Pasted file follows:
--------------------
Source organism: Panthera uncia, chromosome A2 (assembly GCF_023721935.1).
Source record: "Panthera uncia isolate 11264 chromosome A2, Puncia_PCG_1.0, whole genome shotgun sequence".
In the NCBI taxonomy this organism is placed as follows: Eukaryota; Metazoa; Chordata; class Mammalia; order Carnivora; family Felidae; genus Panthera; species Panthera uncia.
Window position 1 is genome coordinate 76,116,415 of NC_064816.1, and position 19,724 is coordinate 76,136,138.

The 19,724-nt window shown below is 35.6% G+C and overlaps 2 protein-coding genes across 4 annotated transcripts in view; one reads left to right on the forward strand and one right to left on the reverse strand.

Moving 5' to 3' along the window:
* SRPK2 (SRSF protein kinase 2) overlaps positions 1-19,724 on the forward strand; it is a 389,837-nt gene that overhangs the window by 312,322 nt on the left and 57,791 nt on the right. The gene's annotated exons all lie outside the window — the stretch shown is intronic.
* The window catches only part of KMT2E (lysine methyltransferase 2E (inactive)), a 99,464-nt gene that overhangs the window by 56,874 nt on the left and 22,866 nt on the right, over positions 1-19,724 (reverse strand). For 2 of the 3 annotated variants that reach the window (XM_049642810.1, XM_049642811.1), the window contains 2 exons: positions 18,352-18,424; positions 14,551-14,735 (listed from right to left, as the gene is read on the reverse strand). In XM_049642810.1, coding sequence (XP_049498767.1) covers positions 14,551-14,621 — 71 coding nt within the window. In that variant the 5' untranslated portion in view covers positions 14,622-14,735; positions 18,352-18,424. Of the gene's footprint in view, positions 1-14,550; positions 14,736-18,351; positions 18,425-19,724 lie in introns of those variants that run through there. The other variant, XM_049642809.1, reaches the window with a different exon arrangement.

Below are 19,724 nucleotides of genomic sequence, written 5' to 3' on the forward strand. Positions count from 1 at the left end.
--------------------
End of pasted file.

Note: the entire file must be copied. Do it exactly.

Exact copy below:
Source organism: Panthera uncia, chromosome A2 (assembly GCF_023721935.1).
Source record: "Panthera uncia isolate 11264 chromosome A2, Puncia_PCG_1.0, whole genome shotgun sequence".
In the NCBI taxonomy this organism is placed as follows: Eukaryota; Metazoa; Chordata; class Mammalia; order Carnivora; family Felidae; genus Panthera; species Panthera uncia.
Window position 1 is genome coordinate 76,116,415 of NC_064816.1, and position 19,724 is coordinate 76,136,138.

The 19,724-nt window shown below is 35.6% G+C and overlaps 2 protein-coding genes across 4 annotated transcripts in view; one reads left to right on the forward strand and one right to left on the reverse strand.

Moving 5' to 3' along the window:
* SRPK2 (SRSF protein kinase 2) overlaps positions 1-19,724 on the forward strand; it is a 389,837-nt gene that overhangs the window by 312,322 nt on the left and 57,791 nt on the right. The gene's annotated exons all lie outside the window — the stretch shown is intronic.
* The window catches only part of KMT2E (lysine methyltransferase 2E (inactive)), a 99,464-nt gene that overhangs the window by 56,874 nt on the left and 22,866 nt on the right, over positions 1-19,724 (reverse strand). For 2 of the 3 annotated variants that reach the window (XM_049642810.1, XM_049642811.1), the window contains 2 exons: positions 18,352-18,424; positions 14,551-14,735 (listed from right to left, as the gene is read on the reverse strand). In XM_049642810.1, coding sequence (XP_049498767.1) covers positions 14,551-14,621 — 71 coding nt within the window. In that variant the 5' untranslated portion in view covers positions 14,622-14,735; positions 18,352-18,424. Of the gene's footprint in view, positions 1-14,550; positions 14,736-18,351; positions 18,425-19,724 lie in introns of those variants that run through there. The other variant, XM_049642809.1, reaches the window with a different exon arrangement.

Below are 19,724 nucleotides of genomic sequence, written 5' to 3' on the forward strand. Positions count from 1 at the left end.